• --j

Christian Excuses: Forgive but don't forget


This excuse disguises itself as self-preservation. Forgiveness can be a tricky concept because it goes against our profound human need for justice. But the fascinating thing is that when we have been slighted, we want justice, but when we are the offender, we want mercy. Jesus addresses this issues multiple times in the gospels, because the disciples really struggled with the idea too.


When Peter asked Jesus, "How many times should I forgive someone who wrongs me?" He piously tries to answer his own question. "Up to seven times?" The number seven in Hebrew culture represents completeness. So Peter was asking if we need to completely forgive a brother if he continues to sin against us.


Jesus' response is compelling. He said not seven times (completely), but seventy times seven. I'm not going to get into weird numerology here. But I think it is safe to say that Jesus was going beyond complete forgiveness to eternal forgiveness. The same level of forgiveness that God gives to us, Jesus is now expecting from His disciples.


He then goes on to teach a parable about a servant who was forgiven of a substantial debt by his master, but then the same servant will not excuse a smaller debt of his fellow servant.


Once the master found out about the servant's actions, it did not go well for him. The master called him wicked because he would not offer mercy to another after receiving mercy himself.


We have all benefited from God's mercy and forgiveness. While we were steeped in sin and willful disobedience, He forgave us. We certainly didn't deserve it. We have continued to stray from His path, but thankfully God's forgiveness is eternal. God's forgiveness free and eternal, but it is not without conditions.


How can we who have received undeserved mercy, now refuse to forgive someone for reasons of "self-preservation"?! If this is our response to our fellow man, we have not truly understood or emulated Christ's eternal forgiveness. And just like the unmerciful servant, it will not go well for us.


In the parable, the master put the unmerciful servant in jail until he could pay back all that he owed. He rescinded his forgiveness because of the servant's desire to hold his debtor to a different standard than he held for himself. This teaching has eternal significance for every Christian today.


One more passage that is important to understand in light of this teaching is Matthew 6:14-15. Immediately after the Lord's prayer, Jesus says:

"IF you forgive people their wrongdoing, your heavenly Father will forgive you as well. But IF you don't forgive people, your Father will not forgive your wrongdoing."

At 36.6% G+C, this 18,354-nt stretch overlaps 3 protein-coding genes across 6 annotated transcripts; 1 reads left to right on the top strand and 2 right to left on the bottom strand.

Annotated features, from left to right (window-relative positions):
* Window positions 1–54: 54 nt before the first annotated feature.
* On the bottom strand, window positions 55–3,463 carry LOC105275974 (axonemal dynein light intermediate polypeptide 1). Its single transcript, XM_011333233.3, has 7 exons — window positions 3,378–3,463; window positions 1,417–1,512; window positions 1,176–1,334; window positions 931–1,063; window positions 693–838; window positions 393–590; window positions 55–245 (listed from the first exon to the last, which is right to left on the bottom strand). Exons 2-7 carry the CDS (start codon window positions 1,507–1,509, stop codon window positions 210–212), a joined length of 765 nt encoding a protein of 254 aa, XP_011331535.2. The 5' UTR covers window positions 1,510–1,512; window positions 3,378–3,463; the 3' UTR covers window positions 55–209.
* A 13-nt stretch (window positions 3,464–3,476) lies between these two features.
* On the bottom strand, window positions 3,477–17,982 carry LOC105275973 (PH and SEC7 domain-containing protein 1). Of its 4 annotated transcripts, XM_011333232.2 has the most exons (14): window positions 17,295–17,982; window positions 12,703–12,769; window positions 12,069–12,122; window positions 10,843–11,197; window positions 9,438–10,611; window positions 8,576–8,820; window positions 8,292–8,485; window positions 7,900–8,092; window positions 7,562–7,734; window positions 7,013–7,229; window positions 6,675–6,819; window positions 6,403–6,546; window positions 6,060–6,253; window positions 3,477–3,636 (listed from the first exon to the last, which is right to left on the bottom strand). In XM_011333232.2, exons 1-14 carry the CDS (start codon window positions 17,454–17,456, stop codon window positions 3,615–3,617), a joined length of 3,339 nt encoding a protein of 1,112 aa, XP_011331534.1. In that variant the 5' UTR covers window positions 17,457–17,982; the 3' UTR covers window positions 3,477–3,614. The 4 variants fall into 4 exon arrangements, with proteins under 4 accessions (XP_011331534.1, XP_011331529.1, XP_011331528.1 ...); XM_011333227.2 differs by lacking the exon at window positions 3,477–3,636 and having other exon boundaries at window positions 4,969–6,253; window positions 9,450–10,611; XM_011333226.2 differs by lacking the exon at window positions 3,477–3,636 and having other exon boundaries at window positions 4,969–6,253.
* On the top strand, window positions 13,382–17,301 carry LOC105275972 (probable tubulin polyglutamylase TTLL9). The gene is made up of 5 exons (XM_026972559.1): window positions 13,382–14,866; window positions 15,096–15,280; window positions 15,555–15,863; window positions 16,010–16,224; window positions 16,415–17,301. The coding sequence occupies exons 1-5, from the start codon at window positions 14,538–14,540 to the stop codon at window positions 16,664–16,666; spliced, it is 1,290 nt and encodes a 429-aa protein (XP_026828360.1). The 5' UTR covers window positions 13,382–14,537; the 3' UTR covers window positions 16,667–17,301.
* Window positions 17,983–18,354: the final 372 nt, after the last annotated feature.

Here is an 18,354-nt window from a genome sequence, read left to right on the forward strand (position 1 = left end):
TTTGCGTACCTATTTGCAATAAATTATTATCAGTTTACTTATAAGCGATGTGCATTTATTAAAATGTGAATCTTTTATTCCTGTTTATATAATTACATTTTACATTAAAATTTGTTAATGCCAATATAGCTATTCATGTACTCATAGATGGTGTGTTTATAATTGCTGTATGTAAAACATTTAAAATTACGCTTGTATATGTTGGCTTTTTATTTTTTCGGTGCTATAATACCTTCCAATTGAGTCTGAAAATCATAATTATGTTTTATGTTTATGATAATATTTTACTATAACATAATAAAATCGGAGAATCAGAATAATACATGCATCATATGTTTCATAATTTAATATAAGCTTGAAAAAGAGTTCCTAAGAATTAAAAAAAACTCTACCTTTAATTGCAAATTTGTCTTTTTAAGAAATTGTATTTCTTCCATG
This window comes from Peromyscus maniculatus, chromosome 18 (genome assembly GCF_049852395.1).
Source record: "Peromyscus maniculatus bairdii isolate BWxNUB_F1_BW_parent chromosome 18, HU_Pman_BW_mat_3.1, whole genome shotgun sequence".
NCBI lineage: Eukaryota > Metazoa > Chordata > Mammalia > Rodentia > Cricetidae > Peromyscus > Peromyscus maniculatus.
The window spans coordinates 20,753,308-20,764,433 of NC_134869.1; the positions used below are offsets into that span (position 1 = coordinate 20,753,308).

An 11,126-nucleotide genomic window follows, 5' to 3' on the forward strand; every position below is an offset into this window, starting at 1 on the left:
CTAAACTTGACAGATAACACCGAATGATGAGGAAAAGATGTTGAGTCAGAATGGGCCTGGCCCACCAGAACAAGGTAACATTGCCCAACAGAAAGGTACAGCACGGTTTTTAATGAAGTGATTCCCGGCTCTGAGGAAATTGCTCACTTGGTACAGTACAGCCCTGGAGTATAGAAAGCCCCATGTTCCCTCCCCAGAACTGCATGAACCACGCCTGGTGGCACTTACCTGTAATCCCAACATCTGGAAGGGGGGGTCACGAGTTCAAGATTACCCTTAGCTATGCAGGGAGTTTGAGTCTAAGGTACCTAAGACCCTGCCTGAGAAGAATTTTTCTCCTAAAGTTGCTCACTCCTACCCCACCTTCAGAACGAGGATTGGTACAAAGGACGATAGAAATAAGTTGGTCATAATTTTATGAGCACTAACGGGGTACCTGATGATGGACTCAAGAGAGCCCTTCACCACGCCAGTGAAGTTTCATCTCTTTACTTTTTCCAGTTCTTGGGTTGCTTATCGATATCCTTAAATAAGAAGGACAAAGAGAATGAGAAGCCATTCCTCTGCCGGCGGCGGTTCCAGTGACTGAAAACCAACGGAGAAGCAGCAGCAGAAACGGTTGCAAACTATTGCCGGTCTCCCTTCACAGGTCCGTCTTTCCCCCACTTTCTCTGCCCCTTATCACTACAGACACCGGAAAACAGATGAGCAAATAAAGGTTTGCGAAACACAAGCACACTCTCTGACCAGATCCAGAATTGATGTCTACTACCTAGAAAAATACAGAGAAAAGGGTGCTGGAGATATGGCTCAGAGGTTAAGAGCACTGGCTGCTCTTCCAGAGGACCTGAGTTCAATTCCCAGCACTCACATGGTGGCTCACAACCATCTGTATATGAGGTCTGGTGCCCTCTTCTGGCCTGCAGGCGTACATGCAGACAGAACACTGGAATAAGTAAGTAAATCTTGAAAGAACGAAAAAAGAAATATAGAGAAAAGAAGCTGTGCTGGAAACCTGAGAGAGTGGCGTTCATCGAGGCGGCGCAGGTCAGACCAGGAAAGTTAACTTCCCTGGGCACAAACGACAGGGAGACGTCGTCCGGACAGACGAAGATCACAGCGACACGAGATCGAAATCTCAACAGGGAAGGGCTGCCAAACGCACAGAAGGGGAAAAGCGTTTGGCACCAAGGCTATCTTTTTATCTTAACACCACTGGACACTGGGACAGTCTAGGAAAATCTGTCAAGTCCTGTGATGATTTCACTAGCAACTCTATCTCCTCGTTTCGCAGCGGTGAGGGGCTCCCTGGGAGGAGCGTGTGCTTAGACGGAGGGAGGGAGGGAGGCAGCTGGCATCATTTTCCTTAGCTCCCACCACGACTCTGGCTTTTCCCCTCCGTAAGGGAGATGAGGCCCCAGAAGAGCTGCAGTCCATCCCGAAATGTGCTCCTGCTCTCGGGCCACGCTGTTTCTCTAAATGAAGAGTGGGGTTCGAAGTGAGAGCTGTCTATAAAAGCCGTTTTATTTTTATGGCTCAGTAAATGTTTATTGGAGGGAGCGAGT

That is heavy stuff. Your forgiveness is given freely (like the servant in the previous story), but the "contract of forgiveness" states that if you refuse to forgive others, you have voided the contract of forgiveness given to you by a merciful God.


So your forgiveness (and your salvation) are not determined by walking an aisle or saying a prayer. I don't care if you were baptized in a Baptist church or the river Jordan. If you receive His forgiveness and refuse to forgive others, according to Jesus' teachings, your forgiveness is in jeopardy.


Forgiveness and mercy are a fundamental component of God's character. If we are trying to emulate Jesus Christ, then our life will be characterized by bold mercy and undeserved forgiveness.


When we offer such radical grace to the people in our lives, it often opens doors for teaching moments.


The same Peter who piously said he would forgive someone completely found himself a few weeks later needing forgiveness. He had abandoned Jesus and lost his faith. But Jesus sought him out. He found him back in his old life, and he reinstated him. He spoke gently but firmly to him. Jesus allowed him to correct course and get back on the right path. And that is just what Peter did.


When people wrong you and you demonstrate a divine measure of grace and mercy, you may also find yourself in one of those rare teachable moments that could change the course of someones life.


If you decide to "forgive" them but harbor feelings of suspicion or doubt. You will never see the transformation that true forgiveness leads to.


Stop making excuses


Forgive and forget.

When you forgive, do it like Jesus.

Exhibit to others the same grace and mercy shown to you.


You can not forgive someone's sins against God, but you CAN forgive their sins against you, and that might lead them to God and his eternal mercy or forgiveness.


If you would like to read the other entries in this series start here:

New Series: Christian Excuses

Christian Excuses: It's not my gifting

Christian Excuses: It's Natural

Christian Excuses: There are lost people here in America

Christian Excuses: They will just use it on Drugs

Christian Excuses: I'll serve when I'm older

Christian Excuses: We are in the middle of a building program

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